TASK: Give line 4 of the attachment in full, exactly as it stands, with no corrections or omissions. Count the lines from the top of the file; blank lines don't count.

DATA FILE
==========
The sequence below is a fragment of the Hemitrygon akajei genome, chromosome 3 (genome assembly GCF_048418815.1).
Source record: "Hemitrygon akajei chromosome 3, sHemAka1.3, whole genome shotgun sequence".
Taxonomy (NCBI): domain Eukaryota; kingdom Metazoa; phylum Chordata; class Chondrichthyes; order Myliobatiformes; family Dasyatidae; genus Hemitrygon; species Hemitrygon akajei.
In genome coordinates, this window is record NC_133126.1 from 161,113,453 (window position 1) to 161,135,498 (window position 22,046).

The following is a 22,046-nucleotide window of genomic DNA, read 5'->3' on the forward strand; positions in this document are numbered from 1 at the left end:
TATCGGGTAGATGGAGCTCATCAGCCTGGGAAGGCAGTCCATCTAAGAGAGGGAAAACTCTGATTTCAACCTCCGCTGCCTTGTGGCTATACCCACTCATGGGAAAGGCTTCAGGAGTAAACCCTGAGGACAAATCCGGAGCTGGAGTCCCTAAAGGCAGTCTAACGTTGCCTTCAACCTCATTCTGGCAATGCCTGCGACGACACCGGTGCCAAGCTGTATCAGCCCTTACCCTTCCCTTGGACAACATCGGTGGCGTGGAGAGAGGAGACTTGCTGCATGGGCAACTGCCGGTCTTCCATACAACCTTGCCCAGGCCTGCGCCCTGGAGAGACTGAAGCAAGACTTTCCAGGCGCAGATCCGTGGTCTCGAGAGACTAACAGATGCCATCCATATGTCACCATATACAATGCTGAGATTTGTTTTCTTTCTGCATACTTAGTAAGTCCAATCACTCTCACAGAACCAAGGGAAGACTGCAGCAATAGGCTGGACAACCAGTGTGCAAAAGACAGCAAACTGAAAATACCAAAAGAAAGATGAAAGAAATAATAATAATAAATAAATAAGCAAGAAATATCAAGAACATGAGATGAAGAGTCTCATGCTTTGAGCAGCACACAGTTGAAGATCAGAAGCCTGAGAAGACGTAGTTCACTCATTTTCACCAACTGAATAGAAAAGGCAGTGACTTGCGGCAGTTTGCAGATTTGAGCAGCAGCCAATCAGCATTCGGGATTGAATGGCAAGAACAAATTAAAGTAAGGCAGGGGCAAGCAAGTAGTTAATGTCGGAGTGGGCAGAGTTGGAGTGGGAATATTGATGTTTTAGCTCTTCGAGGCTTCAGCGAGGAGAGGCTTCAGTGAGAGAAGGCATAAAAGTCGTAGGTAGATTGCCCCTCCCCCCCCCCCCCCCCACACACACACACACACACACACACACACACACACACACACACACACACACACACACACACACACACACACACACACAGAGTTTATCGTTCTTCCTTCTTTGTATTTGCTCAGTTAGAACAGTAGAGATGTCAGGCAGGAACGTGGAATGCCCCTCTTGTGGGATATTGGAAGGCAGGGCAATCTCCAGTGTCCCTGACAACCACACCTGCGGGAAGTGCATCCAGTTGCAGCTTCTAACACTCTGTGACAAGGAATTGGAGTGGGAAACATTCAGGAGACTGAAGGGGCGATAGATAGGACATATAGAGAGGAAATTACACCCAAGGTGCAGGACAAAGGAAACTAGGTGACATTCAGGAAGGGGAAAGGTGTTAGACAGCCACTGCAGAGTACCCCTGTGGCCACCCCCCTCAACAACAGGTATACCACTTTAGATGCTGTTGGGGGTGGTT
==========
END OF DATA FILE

In genome coordinates, this window is record NC_133126.1 from 161,113,453 (window position 1) to 161,135,498 (window position 22,046).